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A woman stands in a currency exchange shop in northern Tehran on January 3.
The value of Iran's currency, the rial, has dropped again against the U.S. dollar. One U.S. dollar was being traded on the open market at up to 17,000 rials, according to reports by official Iranian news agencies.

Last week, the rial fell to its lowest value against the dollar in the past two decades, with a dollar being sold by money traders for 18,000 rials. (The official rate fluctuates around 11,000-12,000.)

The value of the Iranian currency began its rollercoaster ride after U.S. President Barack Obama signed into law sanctions on Iran's Central Bank on December 31.

Iranian officials say they are working on measures to stabilize the rial. The head of Iran's Central Bank, Mahmud Bahmani, said last week Iran had some plans to bring the foreign-currency market under control, while adding that it was not in the country's interest to announce them publicly.

Meanwhile, Tehran has done what it knows best: censoring and disrupting the free flow of information.

Mesghal.ir, a website that provides up-to-the-minute rates for foreign currency and gold, was blocked in Iran last week.

The semi-official news agency ISNA reported that the blocking of the website had led to an increase in the number of people in front of some of the main exchange centers in the Iranian capital.

On top of that, according to the "Shargh" daily and other Iranian news sources, all text messages containing the word "dollar" in Persian were also being blocked.

Let's hope for the sake of worried citizens who have their savings in rials that the Iranian government is taking some real measures to counter its sliding currency.

-- Golnaz Esfandiari
The Mothers of Laleh Park (previously known as the Mourning Mothers of Iran) -- a group of women whose children were killed or detained during Iran’s 2009 postelection crackdown -- have issued the names of seven members or supporters who have in recent months been sentenced to prison over their activism.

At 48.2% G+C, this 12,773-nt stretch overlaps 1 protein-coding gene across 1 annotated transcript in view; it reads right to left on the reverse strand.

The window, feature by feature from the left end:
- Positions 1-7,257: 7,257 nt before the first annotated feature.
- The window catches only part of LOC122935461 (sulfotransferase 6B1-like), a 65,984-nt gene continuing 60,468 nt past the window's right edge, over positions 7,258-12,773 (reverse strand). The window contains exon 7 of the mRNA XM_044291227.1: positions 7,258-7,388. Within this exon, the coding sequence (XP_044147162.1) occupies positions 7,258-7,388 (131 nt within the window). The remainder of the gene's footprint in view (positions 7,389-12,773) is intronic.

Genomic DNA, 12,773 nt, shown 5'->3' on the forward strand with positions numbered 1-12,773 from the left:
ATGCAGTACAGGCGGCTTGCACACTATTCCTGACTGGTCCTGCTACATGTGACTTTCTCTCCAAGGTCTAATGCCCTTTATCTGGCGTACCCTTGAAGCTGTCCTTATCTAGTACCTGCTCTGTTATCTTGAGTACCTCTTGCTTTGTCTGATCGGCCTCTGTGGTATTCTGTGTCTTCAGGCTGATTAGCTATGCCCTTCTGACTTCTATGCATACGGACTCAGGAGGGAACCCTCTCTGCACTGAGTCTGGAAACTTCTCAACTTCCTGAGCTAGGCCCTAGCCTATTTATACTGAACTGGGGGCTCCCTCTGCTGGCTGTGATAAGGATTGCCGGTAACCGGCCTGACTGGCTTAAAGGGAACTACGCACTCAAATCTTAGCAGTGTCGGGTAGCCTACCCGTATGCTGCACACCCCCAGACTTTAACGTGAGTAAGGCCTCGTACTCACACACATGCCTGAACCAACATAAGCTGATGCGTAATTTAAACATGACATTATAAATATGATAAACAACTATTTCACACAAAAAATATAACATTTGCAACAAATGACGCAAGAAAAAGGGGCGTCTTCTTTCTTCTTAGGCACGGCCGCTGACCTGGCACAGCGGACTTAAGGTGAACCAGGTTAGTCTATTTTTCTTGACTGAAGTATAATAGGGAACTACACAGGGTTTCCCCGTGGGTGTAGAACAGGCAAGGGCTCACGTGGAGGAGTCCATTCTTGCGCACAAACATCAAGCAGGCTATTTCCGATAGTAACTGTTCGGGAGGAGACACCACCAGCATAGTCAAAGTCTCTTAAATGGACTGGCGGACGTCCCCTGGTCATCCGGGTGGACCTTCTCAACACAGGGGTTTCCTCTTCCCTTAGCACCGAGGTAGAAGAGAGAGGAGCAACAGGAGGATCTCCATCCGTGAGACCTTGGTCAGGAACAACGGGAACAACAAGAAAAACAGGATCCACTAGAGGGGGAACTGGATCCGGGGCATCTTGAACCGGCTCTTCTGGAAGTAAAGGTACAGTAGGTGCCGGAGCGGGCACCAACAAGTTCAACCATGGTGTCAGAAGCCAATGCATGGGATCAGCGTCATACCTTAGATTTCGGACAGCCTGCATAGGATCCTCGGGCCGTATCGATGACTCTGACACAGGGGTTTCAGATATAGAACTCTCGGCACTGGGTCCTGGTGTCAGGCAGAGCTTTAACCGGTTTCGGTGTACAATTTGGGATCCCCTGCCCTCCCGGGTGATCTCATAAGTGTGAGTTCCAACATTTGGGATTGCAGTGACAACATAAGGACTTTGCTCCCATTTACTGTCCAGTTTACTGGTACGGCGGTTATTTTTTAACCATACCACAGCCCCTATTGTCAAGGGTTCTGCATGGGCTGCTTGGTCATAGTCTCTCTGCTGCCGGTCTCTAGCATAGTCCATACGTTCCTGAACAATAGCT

Two of them are currently serving jail terms.

The group has come under pressure by the authorities over its silent public protests in Tehran’s Laleh Park and other locations and for bringing attention to the plight of political prisoners.

In a statement, the group says that while those behind the torture and the killing of activists are free to continue their crimes, women and mothers who have refused to be silent while fighting for their basic rights and defending the rights of their children are being repeatedly harassed and threatened.

Activist Kouhyar Goudarzi
Activist Kouhyar Goudarzi
The statement adds that the mothers and their supporters are being put on trial and convicted on “baseless” charges, including acting against national security.

"Persian Letters" reported last week on the jail sentence handed down to Parvin Mokhtare, the mother of human rights activist Kouhyar Goudarzi. Both mother and son have been in prison for the past five months.

The Mothers of Laleh Park reports that Jila Mahdavian, the mother of another young man who was arrested in 2009, has been sentenced to five years in prison, including a two-year suspended sentence.

Poet Jila Karamzadeh, who wrote a poem for the group, has been sentenced to four years in prison, two of which are suspended, according to the statement.

Mansoureh Behkish, Fatemeh Alvandi, and Nader Ahsani are the other members and supporters of the group who have been either, harassed, detained, or sentenced to jail.

In addition, a number of other relatives and mothers of prisoners of conscience have been interrogated, threatened, and detained, according to the statement.

“Which of our demands and actions have been illegal and threatened Iran’s national security?" the mothers ask in their statement. “[Iran’s rulers] consider national security the security of torturers, murderers, and thugs. Therefore, they have been terrorized by the actions of the mothers harassing and persecuting them in different ways.”

The Mothers of Laleh Park say they will stand by their call for the release of all political prisoners, the abolition of the death sentence, and putting on trial those who ordered the killings of intellectuals and prisoners of conscience in the past 30 years.

-- Golnaz Esfandiari

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Persian Letters is a blog that offers a window into Iranian politics and society. Written primarily by Golnaz Esfandiari, Persian Letters brings you under-reported stories, insight and analysis, as well as guest Iranian bloggers -- from clerics, anarchists, feminists, Basij members, to bus drivers.

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